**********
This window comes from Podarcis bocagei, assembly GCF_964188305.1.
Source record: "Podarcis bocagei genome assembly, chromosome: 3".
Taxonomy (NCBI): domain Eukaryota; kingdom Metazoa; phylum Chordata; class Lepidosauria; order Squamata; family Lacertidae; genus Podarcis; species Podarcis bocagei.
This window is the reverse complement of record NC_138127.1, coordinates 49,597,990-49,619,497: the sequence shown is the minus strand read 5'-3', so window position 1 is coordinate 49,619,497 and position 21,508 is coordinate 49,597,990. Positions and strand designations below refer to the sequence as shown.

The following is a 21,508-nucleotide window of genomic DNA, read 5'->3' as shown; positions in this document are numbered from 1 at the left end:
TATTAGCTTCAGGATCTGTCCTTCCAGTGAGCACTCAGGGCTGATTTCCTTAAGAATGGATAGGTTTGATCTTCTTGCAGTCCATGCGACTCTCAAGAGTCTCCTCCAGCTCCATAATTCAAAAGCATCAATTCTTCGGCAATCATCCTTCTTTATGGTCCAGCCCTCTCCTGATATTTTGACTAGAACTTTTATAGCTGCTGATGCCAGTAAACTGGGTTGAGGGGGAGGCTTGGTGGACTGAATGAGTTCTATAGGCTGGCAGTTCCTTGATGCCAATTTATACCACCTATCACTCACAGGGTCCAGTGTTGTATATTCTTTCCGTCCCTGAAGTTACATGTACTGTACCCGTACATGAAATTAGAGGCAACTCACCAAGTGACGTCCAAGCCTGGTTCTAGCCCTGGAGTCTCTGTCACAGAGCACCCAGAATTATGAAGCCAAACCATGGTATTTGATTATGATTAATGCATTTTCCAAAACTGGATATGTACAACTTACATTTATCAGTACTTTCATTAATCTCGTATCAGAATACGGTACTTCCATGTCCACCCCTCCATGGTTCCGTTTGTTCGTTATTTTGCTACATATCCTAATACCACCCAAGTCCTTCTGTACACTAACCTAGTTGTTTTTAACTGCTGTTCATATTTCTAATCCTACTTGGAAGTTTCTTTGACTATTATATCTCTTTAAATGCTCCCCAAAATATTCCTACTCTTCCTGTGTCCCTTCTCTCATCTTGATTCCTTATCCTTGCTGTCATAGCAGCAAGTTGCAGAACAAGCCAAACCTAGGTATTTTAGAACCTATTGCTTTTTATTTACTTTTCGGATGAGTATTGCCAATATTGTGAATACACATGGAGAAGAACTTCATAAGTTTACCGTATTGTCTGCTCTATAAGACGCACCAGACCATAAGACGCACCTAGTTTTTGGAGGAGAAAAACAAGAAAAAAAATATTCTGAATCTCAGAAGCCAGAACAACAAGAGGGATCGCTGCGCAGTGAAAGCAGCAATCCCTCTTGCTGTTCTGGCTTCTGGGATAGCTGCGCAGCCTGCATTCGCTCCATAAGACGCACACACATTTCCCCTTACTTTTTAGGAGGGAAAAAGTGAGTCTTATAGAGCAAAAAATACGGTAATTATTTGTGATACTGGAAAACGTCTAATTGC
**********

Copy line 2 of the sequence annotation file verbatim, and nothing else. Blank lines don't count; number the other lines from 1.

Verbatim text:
Source record: "Podarcis bocagei genome assembly, chromosome: 3".